Most of the features listed on published checklists are characteristic of all solutions (to some degree), and therefore will not help you differentiate ERP vendor solutions in a meaningful way. I strongly suggest investing time to build your own checklist by going beyond a basic feature list. Remember, you are searching for a solution to solve unique problems in your business. Some problems are obvious, but many are not. To figure out your firm’s specific requirements, take note of the problems that are obvious, but actively search for the ones that aren’t.

How to build your own ERP checklist:

Take a Holistic Approach - Start by understanding the processes that exist in your firm today. Go beyond accounting to understand the whole symbiotic system from business development to project delivery.

Conduct Internal Research - Conduct interviews with multiple users across all areas of the firm and probe - what is working for them and what is not?

Schedule Observations - Schedule time to observe a variety of staff in their day-to-day work; include people from business development, accounting, project management, resource management, and HR. Take detailed notes about the processes they follow and how much time they take.

Prioritize Requirements Once you’ve collected this data, you’re ready to compile your own list of requirements. List and rank these requirements based on input from the ultimate decision makers in your firm. Then start to evaluate which of the available solutions are the most viable.

The work you do in the beginning will help you to gain buy-in from the start of the search. This support is invaluable. Really, I cannot stress enough how important it is to take each step in the ERP selection process in step with the rest of the firm. It is so much more difficult to gain buy-in (and eventually, user adoption) later in the process.

#2 Choose a Partnership

Once upon a time, software was something that we bought and used. End of story. That was before cloud computing and SaaS (Software as a Service) became the industry standard. Software is now almost a living creature with frequent updates and regular upgrades provided as part of the package. This is why the ERP selection process is more important than ever. You are not just buying a tool anymore, you are choosing a partner.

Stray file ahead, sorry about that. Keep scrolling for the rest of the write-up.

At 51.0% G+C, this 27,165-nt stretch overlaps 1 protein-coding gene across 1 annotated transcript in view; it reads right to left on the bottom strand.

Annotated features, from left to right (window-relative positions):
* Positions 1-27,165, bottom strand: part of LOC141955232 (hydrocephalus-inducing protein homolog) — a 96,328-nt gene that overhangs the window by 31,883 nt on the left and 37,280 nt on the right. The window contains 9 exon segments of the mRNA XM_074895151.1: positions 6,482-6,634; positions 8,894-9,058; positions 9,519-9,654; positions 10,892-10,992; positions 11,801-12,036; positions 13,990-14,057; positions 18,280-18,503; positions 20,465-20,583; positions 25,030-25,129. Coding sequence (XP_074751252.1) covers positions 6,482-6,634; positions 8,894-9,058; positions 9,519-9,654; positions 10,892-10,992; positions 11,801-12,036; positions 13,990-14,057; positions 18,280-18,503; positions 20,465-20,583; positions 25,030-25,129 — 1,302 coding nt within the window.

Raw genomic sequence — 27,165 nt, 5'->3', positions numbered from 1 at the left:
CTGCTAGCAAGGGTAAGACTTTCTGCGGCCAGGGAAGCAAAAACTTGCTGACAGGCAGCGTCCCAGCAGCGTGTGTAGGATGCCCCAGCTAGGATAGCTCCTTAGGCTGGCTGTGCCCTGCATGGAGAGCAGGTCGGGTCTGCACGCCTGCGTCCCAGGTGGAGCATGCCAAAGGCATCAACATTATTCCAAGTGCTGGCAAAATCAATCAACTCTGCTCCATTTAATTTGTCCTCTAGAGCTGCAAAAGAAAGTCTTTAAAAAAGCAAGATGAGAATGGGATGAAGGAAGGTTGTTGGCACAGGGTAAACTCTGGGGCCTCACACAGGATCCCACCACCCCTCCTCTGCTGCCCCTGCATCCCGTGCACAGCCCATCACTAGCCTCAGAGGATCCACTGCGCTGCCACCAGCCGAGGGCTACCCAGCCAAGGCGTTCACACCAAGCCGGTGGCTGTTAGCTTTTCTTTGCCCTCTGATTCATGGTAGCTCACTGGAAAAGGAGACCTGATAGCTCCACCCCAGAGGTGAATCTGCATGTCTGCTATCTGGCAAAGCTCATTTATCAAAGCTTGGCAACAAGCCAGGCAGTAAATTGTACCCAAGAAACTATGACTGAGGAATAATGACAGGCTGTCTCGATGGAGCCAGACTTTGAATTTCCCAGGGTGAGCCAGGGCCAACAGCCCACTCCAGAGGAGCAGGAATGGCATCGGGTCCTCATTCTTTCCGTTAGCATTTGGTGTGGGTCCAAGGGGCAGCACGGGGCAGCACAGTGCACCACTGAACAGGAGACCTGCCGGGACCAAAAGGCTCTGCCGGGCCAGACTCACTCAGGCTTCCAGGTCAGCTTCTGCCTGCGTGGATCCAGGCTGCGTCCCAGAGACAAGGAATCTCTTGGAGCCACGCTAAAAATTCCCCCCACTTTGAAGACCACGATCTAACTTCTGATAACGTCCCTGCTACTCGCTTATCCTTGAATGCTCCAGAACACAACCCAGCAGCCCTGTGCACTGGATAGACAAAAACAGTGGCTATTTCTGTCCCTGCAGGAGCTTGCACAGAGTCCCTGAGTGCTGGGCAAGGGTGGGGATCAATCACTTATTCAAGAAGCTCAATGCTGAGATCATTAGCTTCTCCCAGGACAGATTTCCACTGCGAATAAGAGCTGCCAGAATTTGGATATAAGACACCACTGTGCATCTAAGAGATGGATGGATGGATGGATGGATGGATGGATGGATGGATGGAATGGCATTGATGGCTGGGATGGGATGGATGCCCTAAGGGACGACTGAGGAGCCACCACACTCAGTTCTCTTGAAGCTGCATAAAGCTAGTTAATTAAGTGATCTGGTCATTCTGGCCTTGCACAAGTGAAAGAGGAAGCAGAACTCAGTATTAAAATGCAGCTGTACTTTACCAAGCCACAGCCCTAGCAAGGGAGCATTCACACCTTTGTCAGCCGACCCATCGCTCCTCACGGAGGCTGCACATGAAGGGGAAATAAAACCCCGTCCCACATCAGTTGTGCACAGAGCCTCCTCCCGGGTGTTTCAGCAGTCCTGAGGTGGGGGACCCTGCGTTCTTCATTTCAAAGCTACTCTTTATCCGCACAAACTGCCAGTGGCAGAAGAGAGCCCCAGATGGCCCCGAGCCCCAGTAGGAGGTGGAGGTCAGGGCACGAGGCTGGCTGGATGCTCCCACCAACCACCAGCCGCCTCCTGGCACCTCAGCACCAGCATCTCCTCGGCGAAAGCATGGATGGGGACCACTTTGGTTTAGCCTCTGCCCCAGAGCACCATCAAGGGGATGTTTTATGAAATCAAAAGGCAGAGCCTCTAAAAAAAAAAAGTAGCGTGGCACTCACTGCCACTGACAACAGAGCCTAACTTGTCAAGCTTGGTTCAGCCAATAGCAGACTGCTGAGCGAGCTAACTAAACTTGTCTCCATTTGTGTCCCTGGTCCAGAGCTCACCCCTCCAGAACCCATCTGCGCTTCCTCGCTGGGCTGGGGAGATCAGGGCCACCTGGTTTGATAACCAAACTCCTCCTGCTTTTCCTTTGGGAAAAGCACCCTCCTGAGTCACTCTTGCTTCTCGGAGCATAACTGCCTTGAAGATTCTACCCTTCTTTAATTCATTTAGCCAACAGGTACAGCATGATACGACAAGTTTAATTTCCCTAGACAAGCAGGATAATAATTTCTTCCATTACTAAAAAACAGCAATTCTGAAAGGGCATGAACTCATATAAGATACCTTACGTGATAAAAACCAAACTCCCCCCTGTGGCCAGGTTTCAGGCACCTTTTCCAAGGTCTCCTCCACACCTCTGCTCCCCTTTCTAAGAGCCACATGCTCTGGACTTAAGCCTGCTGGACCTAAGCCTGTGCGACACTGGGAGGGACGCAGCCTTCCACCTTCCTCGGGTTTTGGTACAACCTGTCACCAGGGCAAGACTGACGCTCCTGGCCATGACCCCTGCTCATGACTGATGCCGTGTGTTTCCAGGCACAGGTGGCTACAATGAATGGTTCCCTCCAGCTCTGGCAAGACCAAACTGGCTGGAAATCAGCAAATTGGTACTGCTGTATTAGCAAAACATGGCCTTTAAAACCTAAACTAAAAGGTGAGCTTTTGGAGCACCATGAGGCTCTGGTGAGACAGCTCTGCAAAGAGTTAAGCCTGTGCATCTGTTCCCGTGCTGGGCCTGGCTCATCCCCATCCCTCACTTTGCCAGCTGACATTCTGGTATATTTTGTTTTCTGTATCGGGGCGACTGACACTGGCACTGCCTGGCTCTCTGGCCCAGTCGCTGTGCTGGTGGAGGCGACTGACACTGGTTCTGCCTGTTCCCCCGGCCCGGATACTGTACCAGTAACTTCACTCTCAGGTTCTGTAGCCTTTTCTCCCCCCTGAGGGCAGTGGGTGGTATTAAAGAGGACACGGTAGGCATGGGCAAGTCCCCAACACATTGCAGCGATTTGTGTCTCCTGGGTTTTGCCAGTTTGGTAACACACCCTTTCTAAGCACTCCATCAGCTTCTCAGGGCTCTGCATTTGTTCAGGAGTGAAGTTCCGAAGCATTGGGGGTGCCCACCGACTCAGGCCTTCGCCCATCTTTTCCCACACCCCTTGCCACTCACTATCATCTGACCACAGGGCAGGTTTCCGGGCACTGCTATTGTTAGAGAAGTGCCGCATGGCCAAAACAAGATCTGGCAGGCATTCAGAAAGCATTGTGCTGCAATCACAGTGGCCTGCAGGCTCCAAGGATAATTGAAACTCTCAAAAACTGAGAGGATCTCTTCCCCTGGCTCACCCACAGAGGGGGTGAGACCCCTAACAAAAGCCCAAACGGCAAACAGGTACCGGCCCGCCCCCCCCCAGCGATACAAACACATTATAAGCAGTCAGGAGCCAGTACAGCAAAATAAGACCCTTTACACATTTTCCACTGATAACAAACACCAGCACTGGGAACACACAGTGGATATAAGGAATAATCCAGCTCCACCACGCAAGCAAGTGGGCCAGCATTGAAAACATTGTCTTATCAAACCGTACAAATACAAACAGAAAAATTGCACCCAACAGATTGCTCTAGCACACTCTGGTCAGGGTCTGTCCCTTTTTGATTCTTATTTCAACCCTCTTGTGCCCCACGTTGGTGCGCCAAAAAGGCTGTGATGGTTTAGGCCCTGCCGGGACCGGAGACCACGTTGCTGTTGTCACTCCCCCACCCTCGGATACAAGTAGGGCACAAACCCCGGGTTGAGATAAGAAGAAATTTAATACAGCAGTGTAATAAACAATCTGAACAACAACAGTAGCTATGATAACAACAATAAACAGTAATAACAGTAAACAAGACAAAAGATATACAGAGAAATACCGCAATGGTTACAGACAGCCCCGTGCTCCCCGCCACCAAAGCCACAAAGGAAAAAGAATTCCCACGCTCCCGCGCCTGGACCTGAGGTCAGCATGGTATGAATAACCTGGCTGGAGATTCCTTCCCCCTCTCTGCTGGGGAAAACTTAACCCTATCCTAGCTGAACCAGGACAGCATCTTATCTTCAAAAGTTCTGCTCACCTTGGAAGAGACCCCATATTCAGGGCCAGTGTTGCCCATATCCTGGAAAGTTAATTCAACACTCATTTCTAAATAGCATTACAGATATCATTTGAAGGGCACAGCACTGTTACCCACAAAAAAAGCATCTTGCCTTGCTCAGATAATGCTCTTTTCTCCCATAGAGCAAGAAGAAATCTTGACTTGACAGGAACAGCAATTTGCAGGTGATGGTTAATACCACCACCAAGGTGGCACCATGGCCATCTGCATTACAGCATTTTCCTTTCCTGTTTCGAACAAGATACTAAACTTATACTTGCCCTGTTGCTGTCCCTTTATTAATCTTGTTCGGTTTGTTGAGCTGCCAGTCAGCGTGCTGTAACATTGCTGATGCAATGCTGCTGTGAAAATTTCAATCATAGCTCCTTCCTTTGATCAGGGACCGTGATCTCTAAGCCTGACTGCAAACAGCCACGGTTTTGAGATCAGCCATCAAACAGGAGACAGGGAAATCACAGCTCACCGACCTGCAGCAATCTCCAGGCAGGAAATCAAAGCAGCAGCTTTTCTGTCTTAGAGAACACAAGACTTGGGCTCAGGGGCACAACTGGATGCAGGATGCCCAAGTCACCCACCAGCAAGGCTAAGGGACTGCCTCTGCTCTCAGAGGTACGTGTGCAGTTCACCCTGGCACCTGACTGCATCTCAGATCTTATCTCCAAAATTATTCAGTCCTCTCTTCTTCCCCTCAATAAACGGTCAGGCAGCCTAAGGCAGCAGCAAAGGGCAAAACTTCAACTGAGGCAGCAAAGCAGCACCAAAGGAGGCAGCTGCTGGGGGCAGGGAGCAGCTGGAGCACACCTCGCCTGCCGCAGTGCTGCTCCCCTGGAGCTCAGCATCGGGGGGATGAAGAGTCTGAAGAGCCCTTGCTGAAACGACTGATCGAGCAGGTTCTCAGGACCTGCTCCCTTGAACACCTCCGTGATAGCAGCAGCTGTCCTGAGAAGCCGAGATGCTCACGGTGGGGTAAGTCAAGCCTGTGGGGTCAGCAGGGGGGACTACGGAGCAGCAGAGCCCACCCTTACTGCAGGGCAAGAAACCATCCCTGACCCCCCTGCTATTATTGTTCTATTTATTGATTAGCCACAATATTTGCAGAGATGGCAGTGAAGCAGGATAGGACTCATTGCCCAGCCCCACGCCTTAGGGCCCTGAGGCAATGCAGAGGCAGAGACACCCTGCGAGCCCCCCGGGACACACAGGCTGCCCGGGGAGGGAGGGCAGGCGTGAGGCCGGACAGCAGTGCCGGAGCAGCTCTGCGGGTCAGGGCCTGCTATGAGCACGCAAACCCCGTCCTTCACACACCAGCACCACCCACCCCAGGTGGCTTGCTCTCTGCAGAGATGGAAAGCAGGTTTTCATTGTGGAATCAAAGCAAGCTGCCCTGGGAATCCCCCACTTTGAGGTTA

During the selection process you will evaluate features and functionality. Spend at least as much time evaluating the companies that provide these solutions. Look at their websites to get a sense of their culture. What does this solution provider value? Take a look at blogs and articles published by the company, sign up for sponsored webcasts, and attend events if you can. The aim is to gain a genuine and deep understanding of what this company is putting out into the world. Do they demonstrate thought leadership? Do they understand your industry and your pain points? Choosing a partner that you are aligned with will pay off as you scale and grow in sync with the developments they put into their solutions. When you make the best selection, you will co-exist in a mutually beneficial symbiotic relationship.

In part two of this series “ERP Selection Criteria for Consulting Firms”, we’ll talk about ERP Innovation, Implementation, and Customer Service. In the meantime, take a look at some of our other resources:

About the Author

Amy Champigny, Deltek Consulting, Financial Management

Amy Champigny spent more than 15 years working in finance and accounting and most recently she served as Director of Finance for a management consulting group. In 2015 Amy implemented a Deltek ERP and transformed the finance function in her firm.